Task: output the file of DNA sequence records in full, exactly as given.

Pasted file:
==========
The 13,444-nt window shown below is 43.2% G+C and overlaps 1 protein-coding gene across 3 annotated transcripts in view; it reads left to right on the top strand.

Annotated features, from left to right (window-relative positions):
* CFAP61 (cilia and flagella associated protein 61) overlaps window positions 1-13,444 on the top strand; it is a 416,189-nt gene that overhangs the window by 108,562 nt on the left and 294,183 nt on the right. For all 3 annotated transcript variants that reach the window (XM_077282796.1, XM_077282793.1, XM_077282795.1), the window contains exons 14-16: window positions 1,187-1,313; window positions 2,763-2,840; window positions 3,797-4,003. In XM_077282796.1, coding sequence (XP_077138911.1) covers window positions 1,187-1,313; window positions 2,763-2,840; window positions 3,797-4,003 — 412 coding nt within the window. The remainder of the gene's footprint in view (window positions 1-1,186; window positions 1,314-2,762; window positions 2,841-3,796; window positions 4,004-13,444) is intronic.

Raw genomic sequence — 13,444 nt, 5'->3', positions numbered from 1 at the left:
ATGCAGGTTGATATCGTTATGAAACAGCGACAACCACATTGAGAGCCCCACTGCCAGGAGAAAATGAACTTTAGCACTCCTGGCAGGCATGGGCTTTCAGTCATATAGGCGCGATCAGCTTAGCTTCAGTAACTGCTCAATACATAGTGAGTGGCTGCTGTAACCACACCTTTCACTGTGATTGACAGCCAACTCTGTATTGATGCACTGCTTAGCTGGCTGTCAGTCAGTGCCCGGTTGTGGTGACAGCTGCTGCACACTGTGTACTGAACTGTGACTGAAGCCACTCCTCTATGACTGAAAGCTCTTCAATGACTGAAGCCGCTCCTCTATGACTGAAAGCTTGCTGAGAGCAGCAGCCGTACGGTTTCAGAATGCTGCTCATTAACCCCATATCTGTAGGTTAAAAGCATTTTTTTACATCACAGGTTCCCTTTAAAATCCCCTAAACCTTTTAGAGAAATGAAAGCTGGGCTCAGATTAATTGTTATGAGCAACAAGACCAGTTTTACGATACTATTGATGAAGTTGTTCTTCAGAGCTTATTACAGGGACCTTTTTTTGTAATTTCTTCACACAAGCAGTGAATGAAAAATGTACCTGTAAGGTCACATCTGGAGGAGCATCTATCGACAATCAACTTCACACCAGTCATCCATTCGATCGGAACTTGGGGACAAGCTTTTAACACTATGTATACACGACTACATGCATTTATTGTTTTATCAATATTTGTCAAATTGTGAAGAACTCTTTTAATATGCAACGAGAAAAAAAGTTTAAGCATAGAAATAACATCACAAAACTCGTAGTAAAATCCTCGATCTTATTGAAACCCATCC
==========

The 13,444-nt window shown below is 43.2% G+C and overlaps 1 protein-coding gene across 3 annotated transcripts in view; it reads left to right on the top strand.

Annotated features, from left to right (window-relative positions):
* CFAP61 (cilia and flagella associated protein 61) overlaps window positions 1-13,444 on the top strand; it is a 416,189-nt gene that overhangs the window by 108,562 nt on the left and 294,183 nt on the right. For all 3 annotated transcript variants that reach the window (XM_077282796.1, XM_077282793.1, XM_077282795.1), the window contains exons 14-16: window positions 1,187-1,313; window positions 2,763-2,840; window positions 3,797-4,003. In XM_077282796.1, coding sequence (XP_077138911.1) covers window positions 1,187-1,313; window positions 2,763-2,840; window positions 3,797-4,003 — 412 coding nt within the window. The remainder of the gene's footprint in view (window positions 1-1,186; window positions 1,314-2,762; window positions 2,841-3,796; window positions 4,004-13,444) is intronic.

Raw genomic sequence — 13,444 nt, 5'->3', positions numbered from 1 at the left:
ATGCAGGTTGATATCGTTATGAAACAGCGACAACCACATTGAGAGCCCCACTGCCAGGAGAAAATGAACTTTAGCACTCCTGGCAGGCATGGGCTTTCAGTCATATAGGCGCGATCAGCTTAGCTTCAGTAACTGCTCAATACATAGTGAGTGGCTGCTGTAACCACACCTTTCACTGTGATTGACAGCCAACTCTGTATTGATGCACTGCTTAGCTGGCTGTCAGTCAGTGCCCGGTTGTGGTGACAGCTGCTGCACACTGTGTACTGAACTGTGACTGAAGCCACTCCTCTATGACTGAAAGCTCTTCAATGACTGAAGCCGCTCCTCTATGACTGAAAGCTTGCTGAGAGCAGCAGCCGTACGGTTTCAGAATGCTGCTCATTAACCCCATATCTGTAGGTTAAAAGCATTTTTTTACATCACAGGTTCCCTTTAAAATCCCCTAAACCTTTTAGAGAAATGAAAGCTGGGCTCAGATTAATTGTTATGAGCAACAAGACCAGTTTTACGATACTATTGATGAAGTTGTTCTTCAGAGCTTATTACAGGGACCTTTTTTTGTAATTTCTTCACACAAGCAGTGAATGAAAAATGTACCTGTAAGGTCACATCTGGAGGAGCATCTATCGACAATCAACTTCACACCAGTCATCCATTCGATCGGAACTTGGGGACAAGCTTTTAACACTATGTATACACGACTACATGCATTTATTGTTTTATCAATATTTGTCAAATTGTGAAGAACTCTTTTAATATGCAACGAGAAAAAAAGTTTAAGCATAGAAATAACATCACAAAACTCGTAGTAAAATCCTCGATCTTATTGAAACCCATCC